Unless the weather is sweltering or you’re having hot flashes, excessive sweating is most likely an indication of a greater health issue. Ask yourself: Do you have a fever or other signs of an infection? Are you in any pain when you sweat? Is the sweating mainly on one side? Does it involve your palms, soles, and/or armpits? Do you sweat while you sleep? Is your blood glucose level high (or low) during these sweating episodes? Could sweating be a reaction to your diabetes medication? If the answer is yes to any of these questions, talk to your healthcare provider. What are the possible causes of excessive sweating? For people with diabetes, certain complications can affect the sweat glands, making it difficult for the body to cool down in hot weather, triggering heavy sweating even during light activities, or causing sweating in cool temperatures. 1. Autonomic neuropathy. This is a condition in which hyperglycemia (high blood glucose) interferes with the nerves that control involuntary functions. The autonomic nervous system manages several systems automatically, including bladder control, heart rate, the ability to detect hypoglycemia, and the ability to sweat appropriately. Dry feet are a common symptom of nerve disease, so it is important to inspect your feet daily to be sure there are no cracks from excessive dryness, a condition that tends to occur along with sweating. 2. Low blood glucose levels. A low blood glucose level is called hypoglycemia. Hypoglycemia triggers a fight-or-flight response in the body. As a result, the body produces additional norepinephrine and adrenaline, which can lead to heavy sweating as well as shakiness and anxiety. Good diabetes management can help keep your blood glucose levels in check. 3. Heart problems. People with diabetes have Continue reading >>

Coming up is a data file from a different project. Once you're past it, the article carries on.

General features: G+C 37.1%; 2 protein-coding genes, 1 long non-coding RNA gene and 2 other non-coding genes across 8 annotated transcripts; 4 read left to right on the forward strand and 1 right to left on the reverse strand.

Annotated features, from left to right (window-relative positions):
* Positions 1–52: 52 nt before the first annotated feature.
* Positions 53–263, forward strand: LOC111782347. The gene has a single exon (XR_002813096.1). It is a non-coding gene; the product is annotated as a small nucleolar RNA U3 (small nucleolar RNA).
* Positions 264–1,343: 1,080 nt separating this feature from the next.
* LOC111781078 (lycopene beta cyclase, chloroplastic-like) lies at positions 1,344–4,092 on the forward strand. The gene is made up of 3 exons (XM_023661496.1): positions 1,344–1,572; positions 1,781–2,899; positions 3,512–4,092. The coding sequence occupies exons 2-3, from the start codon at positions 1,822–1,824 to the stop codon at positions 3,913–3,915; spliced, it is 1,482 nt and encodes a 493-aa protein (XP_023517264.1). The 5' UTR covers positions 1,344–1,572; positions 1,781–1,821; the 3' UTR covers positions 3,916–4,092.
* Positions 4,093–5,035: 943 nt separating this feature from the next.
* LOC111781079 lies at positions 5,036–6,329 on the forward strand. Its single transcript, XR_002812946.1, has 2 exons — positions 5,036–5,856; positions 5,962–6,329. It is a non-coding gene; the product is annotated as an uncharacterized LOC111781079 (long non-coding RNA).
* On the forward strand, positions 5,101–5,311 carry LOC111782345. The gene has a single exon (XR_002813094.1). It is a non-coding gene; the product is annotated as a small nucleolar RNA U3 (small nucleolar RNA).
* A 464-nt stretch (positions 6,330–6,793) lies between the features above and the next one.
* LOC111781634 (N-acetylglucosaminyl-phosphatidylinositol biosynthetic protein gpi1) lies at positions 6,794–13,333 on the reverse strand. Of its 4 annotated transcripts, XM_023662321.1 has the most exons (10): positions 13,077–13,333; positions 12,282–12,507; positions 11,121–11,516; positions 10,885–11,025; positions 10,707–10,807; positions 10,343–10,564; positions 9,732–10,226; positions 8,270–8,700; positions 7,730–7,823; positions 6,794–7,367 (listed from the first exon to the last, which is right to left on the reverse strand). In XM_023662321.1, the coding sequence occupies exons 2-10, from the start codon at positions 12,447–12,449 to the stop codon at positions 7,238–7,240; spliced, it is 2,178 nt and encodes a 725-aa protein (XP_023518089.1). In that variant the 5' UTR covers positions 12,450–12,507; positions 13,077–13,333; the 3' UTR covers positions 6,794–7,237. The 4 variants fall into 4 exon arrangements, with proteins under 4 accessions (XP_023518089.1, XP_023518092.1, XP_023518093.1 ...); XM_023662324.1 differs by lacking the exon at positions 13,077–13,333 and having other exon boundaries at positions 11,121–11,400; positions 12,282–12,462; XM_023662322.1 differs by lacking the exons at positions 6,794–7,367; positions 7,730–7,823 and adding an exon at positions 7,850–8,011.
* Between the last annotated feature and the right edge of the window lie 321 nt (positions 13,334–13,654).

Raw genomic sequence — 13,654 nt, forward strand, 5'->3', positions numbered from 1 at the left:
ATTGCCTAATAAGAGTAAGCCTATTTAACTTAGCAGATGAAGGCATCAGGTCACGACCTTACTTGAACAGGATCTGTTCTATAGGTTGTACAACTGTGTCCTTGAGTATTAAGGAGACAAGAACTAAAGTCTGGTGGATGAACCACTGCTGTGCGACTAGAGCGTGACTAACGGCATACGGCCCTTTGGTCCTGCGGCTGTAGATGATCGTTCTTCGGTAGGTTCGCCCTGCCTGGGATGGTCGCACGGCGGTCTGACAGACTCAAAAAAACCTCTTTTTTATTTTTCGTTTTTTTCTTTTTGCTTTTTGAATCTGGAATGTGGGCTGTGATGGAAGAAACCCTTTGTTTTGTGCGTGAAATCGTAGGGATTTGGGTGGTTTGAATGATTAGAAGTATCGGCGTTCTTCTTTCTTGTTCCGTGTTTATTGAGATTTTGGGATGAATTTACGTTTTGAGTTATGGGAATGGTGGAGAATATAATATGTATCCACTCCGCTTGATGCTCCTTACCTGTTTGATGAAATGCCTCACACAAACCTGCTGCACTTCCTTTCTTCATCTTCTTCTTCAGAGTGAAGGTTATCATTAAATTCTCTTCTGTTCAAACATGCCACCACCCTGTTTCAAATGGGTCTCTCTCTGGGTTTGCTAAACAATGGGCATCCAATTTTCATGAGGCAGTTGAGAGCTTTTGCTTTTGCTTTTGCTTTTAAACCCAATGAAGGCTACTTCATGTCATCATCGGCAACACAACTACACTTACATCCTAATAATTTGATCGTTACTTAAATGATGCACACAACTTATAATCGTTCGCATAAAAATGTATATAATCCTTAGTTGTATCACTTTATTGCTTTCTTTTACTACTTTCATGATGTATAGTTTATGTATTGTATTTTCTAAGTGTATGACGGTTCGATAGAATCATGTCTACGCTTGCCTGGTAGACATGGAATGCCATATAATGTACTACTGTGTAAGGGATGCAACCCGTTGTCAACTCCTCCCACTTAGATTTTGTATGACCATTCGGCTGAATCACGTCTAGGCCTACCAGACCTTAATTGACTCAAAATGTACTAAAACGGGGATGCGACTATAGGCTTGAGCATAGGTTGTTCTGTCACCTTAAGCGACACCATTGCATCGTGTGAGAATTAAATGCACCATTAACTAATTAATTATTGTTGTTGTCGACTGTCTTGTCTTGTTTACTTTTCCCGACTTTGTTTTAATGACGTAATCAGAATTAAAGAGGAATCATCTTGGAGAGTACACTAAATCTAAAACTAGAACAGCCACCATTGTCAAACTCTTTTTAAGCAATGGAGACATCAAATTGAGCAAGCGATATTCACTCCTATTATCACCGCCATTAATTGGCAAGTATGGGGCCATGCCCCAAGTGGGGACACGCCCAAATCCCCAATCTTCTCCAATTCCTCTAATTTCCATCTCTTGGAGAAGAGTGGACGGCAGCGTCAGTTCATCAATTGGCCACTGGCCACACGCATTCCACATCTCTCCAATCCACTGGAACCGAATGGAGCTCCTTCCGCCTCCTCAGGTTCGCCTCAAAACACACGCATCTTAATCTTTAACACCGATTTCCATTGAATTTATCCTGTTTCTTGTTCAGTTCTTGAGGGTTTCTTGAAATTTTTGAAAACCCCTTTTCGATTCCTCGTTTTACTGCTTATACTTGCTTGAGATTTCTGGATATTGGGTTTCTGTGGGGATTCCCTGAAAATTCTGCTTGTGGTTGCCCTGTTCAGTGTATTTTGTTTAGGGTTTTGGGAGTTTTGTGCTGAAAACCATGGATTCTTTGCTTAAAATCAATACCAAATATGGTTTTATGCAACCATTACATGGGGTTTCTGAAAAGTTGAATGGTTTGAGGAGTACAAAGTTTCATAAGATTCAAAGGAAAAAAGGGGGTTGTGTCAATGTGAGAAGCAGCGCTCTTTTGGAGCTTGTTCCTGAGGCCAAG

The Strange Link Between Hot Flashes & Diabetes

The Strange Link Between Hot Flashes & Diabetes